Angelo : « Togo has sent us exceptional soldiers »

20/12/2009
Angelo : « Togo has sent us exceptional soldiers »

Under-manned, ill-equipped and rarely seen on the streets: critics say the UN force in Chad and Central African Republic is failing in its duty to protect aid workers and refugees in the troubled region.
Set up in September 2007, the MINURCAT force has a broad mission to protect NGO staff and half a million civilians displaced by fighting including in neighbouring Darfur, train local police and promote human rights.
Two years on, less than half the troops pledged for the force -- 2,385 of 5,200 -- are in action, even as the security situation deteriorates in the lawless triangle between eastern Chad, northeast CAR and Sudan's Darfur.
Brazen kidnapping raids in the region -- with four French aid workers abducted since October -- are fuelling fears of a violent new trend that could hobble relief work.
Aid groups and United Nations humanitarian personnel are reluctant to alienate their UN partner by openly attacking it, but under cover of anonymity the criticism of MINURCAT flies fast.
In one emblematic incident, the Nepalese contingent of the force -- which took over from a European Union force, EUFOR -- arrived without ammunition.
"They thought they were going on a camping trip," said an NGO member.
UN special representative in Chad Victor Angelo (photo) explained away the incident, saying there were overflight problems involved in travelling from Nepal to Chad carrying ammunition.
But critics say the troops on the ground are not up to the task either.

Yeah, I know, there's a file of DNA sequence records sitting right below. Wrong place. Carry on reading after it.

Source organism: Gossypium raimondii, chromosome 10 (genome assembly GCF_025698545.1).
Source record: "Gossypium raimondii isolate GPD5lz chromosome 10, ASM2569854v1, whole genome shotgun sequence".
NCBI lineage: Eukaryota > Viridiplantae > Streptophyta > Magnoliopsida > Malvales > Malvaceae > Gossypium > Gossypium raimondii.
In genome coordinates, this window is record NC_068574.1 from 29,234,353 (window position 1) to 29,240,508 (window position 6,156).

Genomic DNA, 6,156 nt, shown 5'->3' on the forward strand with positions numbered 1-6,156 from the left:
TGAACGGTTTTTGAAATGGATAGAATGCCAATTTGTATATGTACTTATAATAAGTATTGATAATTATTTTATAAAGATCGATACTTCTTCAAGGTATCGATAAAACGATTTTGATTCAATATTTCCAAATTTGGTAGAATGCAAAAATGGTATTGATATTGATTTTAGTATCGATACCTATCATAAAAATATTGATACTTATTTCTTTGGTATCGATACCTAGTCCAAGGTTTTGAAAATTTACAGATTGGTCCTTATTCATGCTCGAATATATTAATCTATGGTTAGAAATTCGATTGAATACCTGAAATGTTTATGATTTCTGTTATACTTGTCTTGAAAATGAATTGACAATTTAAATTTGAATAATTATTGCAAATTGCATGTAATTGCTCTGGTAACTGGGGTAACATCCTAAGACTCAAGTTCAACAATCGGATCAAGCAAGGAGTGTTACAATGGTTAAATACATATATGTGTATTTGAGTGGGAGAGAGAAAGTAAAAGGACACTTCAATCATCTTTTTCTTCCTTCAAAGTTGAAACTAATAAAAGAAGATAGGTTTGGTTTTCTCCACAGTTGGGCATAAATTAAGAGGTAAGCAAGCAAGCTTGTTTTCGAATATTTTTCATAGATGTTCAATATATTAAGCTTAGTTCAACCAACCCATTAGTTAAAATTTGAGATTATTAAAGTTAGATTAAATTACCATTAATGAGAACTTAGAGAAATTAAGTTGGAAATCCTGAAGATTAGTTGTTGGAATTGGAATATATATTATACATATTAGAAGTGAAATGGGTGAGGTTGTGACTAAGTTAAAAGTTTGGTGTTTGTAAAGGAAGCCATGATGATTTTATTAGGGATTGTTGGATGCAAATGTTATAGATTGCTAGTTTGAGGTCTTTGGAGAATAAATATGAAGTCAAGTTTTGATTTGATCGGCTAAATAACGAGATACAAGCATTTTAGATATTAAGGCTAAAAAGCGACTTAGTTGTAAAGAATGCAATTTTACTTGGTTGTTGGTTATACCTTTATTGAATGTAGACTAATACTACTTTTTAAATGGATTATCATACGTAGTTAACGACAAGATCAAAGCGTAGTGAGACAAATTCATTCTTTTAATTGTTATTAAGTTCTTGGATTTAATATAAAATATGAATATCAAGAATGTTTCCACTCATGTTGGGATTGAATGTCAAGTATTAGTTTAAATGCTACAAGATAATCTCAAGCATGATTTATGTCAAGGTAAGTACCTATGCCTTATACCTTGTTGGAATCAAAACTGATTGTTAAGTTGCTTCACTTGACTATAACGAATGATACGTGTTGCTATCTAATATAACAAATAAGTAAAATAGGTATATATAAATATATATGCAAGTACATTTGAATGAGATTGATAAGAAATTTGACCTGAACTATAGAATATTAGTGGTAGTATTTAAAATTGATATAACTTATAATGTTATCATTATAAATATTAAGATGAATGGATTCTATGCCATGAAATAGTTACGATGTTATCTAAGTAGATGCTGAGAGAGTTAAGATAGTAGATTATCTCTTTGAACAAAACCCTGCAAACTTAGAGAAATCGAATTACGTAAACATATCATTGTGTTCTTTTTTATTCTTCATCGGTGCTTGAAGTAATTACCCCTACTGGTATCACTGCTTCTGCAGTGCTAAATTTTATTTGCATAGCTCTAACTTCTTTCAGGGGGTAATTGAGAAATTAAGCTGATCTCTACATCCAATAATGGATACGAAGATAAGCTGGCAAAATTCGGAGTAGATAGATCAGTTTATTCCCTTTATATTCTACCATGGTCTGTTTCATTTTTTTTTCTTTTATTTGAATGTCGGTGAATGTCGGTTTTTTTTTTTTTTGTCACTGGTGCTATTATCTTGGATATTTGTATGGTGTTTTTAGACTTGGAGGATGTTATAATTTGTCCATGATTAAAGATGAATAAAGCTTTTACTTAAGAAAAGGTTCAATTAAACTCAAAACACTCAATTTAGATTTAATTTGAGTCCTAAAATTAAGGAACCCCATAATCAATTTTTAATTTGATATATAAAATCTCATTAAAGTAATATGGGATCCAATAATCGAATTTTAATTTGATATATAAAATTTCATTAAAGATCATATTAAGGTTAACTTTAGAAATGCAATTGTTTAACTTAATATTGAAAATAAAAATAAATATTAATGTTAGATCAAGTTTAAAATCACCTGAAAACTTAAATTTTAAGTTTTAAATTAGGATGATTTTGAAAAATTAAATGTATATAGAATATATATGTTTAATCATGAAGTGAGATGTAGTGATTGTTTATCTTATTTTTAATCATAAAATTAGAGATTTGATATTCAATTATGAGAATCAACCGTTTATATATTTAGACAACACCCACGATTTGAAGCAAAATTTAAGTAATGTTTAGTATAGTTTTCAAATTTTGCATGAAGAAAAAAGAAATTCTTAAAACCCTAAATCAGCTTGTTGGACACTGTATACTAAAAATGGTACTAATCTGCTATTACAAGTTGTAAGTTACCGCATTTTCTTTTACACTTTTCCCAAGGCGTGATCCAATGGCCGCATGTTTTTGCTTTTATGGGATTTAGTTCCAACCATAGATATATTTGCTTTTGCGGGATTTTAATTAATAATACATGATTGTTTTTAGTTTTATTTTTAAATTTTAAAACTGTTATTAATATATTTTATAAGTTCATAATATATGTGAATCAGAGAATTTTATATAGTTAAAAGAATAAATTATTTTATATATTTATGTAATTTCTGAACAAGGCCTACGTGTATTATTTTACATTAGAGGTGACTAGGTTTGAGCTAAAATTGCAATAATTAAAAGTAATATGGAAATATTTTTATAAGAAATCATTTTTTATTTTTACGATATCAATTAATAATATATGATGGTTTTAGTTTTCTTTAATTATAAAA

"MINURCAT stays in its camps and doesn't come out, especially not if there's any shooting," charged a member of one NGO. "It beats everything. We've come to miss EUFOR, although we thought it unsuitable."
"The soldiers do few patrols. When they go out, it's with an armoured column to accompany two UN officials for an hour in town. It is getting ridiculous," said a member of a UN relief agency."
"You can't expect the same standard when you replace the soldiers and equipment of professional European armies with ill-equipped Asian or African contingents," summed up another UN field worker.
"It's time to stop saying things are getting better slowly: the situation is deteriorating," said the regional head of an aid group operating in the region.
Angelo insists that much of the criticism is "unfair."
"People are unfair towards troops from the developing world," he said. "For example, Togo, a country with no big resources, has sent us exceptional soldiers who are always out on the ground."

"We're doing more patrols," he said. "We are making markets and the roads leading to them safe. There are zones where security has improved, but there are other places where things are getting worse."
According to one French soldier with knowledge of the situation, MINURCAT cannot be blamed for the rising violence.
"We didn't see a sudden increase in the number of incidents and kidnappings when MINURCAT replaced EUFOR. There were many other factors involved," he said, including the demobilisation of some Chadian rebels, who turned to crime.
Angelo is confident that MINURCAT can help restore security in eastern Chad -- "using a combination of different tools: police, information and coordination with the authorities."
But Chadian authorities have also voiced frustration about the force and have raised the possibility of cancelling MINURCAT's mandate, which is up for renewal on March 15.
"We don't see many soldiers on the ground. They're currently under-manned," charged General Oki Dakache, Chadian President Idriss Deby Itno's special representative to MINURCAT.
"EUFOR did a good job, but MINURCAT is a heavy machine," Dakache said. "We don't doubt they are trying their best, but nonetheless."

Meanwhile aid groups cannot help but look with envy at the force's operating budget of 768.2 million dollars (538.4 million euros) for 2009-2010.

"We are often starved of funds. Just think what we could do with that kind of money," one relief worker said.
"It's an endless debate," replied Angelo, who explains that the funds come from a peacekeeping budget supplied by UN member states and cannot be used for development projects.

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